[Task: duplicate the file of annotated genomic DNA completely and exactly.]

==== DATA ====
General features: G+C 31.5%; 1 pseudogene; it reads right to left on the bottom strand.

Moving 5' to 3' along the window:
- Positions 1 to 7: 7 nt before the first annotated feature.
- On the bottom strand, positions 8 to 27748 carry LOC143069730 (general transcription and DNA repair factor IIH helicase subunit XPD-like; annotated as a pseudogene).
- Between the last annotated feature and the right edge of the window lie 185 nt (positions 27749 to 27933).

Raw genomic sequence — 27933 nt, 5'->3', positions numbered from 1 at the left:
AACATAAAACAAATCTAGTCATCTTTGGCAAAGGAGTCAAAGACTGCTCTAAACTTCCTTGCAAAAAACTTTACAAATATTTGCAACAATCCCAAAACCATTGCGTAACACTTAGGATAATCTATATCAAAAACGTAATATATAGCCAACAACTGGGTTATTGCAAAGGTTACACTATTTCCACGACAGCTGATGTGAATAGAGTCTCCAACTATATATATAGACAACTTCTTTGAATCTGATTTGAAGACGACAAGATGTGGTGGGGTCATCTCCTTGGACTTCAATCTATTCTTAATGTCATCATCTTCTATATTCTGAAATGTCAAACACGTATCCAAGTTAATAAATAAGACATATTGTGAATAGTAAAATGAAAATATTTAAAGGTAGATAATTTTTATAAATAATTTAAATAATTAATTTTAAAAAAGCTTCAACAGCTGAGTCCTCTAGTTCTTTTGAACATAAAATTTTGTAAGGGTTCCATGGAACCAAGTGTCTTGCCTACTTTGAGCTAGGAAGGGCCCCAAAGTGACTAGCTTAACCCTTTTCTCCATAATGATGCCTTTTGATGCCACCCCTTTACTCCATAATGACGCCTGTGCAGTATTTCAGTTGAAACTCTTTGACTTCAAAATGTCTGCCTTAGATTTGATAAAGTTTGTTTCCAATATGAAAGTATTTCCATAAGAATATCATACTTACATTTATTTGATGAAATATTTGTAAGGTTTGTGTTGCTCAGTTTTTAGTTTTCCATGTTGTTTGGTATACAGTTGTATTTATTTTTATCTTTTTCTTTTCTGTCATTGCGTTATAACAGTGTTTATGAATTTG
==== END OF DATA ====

General features: G+C 31.5%; 1 pseudogene; it reads right to left on the bottom strand.

Moving 5' to 3' along the window:
- Positions 1 to 7: 7 nt before the first annotated feature.
- On the bottom strand, positions 8 to 27748 carry LOC143069730 (general transcription and DNA repair factor IIH helicase subunit XPD-like; annotated as a pseudogene).
- Between the last annotated feature and the right edge of the window lie 185 nt (positions 27749 to 27933).

Raw genomic sequence — 27933 nt, 5'->3', positions numbered from 1 at the left:
AACATAAAACAAATCTAGTCATCTTTGGCAAAGGAGTCAAAGACTGCTCTAAACTTCCTTGCAAAAAACTTTACAAATATTTGCAACAATCCCAAAACCATTGCGTAACACTTAGGATAATCTATATCAAAAACGTAATATATAGCCAACAACTGGGTTATTGCAAAGGTTACACTATTTCCACGACAGCTGATGTGAATAGAGTCTCCAACTATATATATAGACAACTTCTTTGAATCTGATTTGAAGACGACAAGATGTGGTGGGGTCATCTCCTTGGACTTCAATCTATTCTTAATGTCATCATCTTCTATATTCTGAAATGTCAAACACGTATCCAAGTTAATAAATAAGACATATTGTGAATAGTAAAATGAAAATATTTAAAGGTAGATAATTTTTATAAATAATTTAAATAATTAATTTTAAAAAAGCTTCAACAGCTGAGTCCTCTAGTTCTTTTGAACATAAAATTTTGTAAGGGTTCCATGGAACCAAGTGTCTTGCCTACTTTGAGCTAGGAAGGGCCCCAAAGTGACTAGCTTAACCCTTTTCTCCATAATGATGCCTTTTGATGCCACCCCTTTACTCCATAATGACGCCTGTGCAGTATTTCAGTTGAAACTCTTTGACTTCAAAATGTCTGCCTTAGATTTGATAAAGTTTGTTTCCAATATGAAAGTATTTCCATAAGAATATCATACTTACATTTATTTGATGAAATATTTGTAAGGTTTGTGTTGCTCAGTTTTTAGTTTTCCATGTTGTTTGGTATACAGTTGTATTTATTTTTATCTTTTTCTTTTCTGTCATTGCGTTATAACAGTGTTTATGAATTTG